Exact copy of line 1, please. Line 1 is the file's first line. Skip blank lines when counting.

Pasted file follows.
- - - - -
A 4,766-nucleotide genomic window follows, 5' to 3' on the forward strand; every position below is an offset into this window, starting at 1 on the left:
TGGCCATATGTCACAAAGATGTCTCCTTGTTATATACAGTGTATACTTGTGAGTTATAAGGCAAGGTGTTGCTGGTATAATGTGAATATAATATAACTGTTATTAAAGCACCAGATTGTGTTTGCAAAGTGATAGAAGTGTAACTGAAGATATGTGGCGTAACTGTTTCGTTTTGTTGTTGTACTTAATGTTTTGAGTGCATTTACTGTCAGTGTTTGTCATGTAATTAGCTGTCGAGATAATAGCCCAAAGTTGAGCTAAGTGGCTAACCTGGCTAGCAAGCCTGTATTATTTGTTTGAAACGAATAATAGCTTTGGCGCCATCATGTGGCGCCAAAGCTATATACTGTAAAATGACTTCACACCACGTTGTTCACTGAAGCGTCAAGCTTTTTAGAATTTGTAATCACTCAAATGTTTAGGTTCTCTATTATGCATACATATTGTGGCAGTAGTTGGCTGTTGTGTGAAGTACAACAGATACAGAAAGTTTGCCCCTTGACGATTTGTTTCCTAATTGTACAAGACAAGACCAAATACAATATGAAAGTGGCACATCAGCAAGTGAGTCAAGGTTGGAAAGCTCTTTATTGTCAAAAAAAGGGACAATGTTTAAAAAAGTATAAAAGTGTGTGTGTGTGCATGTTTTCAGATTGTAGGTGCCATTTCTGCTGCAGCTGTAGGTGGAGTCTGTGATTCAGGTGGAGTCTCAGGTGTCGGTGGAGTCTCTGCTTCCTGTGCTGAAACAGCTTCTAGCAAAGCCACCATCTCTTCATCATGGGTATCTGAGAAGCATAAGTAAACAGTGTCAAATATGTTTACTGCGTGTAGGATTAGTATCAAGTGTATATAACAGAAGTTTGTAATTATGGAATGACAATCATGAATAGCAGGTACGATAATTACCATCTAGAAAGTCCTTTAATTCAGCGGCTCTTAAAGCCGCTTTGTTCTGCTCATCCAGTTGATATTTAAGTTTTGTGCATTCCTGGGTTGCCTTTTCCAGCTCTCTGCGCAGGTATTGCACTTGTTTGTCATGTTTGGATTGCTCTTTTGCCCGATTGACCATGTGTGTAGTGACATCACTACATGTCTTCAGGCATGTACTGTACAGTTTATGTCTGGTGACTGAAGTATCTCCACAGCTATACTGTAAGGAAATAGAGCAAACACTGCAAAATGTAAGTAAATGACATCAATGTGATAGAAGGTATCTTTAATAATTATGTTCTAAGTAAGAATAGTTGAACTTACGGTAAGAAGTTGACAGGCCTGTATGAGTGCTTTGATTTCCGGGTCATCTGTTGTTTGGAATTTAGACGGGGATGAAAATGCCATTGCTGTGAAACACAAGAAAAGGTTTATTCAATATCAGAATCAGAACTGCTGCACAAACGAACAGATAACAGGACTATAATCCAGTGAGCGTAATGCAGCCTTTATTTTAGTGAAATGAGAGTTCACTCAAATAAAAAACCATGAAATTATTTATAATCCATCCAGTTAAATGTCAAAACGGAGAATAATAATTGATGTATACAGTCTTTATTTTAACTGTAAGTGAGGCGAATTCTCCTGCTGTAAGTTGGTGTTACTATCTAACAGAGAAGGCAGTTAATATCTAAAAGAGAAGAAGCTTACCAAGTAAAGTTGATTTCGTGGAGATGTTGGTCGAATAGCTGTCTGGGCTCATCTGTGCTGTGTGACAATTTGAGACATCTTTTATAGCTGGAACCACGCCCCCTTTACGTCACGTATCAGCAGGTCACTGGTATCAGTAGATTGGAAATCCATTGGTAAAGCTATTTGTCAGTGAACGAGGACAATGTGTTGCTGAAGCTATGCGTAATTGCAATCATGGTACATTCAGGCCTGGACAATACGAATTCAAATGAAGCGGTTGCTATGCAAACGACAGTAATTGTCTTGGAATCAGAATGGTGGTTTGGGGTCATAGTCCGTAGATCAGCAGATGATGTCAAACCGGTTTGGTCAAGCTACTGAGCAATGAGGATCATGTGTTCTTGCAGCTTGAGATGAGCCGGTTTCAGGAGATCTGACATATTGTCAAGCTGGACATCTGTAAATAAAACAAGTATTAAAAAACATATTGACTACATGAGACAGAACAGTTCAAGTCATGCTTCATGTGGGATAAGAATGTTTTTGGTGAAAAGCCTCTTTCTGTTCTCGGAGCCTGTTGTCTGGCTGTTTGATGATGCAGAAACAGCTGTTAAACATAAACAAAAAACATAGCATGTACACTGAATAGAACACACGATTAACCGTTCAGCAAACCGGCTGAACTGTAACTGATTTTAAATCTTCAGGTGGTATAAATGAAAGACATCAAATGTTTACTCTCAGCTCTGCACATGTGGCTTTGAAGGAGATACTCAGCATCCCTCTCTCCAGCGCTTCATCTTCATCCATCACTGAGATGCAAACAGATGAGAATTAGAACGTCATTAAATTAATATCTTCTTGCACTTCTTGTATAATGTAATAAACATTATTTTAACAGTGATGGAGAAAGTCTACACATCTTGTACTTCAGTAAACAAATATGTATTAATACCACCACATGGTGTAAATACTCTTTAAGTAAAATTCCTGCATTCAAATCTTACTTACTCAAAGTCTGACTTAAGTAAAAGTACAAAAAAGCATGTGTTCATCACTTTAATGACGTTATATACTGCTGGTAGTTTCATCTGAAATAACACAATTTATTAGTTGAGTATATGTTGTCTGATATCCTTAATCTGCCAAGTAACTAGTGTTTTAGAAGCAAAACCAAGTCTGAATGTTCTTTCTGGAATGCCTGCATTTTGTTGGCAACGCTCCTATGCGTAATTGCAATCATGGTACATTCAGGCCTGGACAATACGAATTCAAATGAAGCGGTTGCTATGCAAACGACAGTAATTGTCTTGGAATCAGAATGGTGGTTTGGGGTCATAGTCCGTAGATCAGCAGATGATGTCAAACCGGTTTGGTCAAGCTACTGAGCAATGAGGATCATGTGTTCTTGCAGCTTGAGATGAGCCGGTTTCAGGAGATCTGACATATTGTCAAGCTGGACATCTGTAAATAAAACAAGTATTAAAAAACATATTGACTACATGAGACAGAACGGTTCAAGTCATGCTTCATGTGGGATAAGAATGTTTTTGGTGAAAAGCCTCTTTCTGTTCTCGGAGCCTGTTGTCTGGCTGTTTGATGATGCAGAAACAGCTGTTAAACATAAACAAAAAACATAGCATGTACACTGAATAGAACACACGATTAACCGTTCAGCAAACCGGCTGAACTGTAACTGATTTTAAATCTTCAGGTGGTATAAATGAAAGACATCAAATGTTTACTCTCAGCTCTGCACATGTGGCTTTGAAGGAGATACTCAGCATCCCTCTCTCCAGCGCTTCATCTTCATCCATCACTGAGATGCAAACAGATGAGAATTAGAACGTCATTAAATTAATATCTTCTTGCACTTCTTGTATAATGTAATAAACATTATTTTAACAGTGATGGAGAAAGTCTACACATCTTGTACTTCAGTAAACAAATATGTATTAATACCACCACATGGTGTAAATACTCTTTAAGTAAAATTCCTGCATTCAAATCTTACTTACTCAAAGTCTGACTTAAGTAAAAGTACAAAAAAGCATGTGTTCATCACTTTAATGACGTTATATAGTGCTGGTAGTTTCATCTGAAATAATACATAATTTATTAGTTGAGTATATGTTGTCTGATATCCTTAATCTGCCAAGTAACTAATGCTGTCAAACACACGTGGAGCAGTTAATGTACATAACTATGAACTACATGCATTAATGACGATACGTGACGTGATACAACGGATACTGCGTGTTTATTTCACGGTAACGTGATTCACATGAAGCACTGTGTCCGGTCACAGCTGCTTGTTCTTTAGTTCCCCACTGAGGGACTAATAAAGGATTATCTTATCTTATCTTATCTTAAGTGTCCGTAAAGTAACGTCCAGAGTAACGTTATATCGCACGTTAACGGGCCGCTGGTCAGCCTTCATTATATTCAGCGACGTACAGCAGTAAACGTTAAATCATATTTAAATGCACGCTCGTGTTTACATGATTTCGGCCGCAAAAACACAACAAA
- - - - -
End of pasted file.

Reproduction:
A 4,766-nucleotide genomic window follows, 5' to 3' on the forward strand; every position below is an offset into this window, starting at 1 on the left: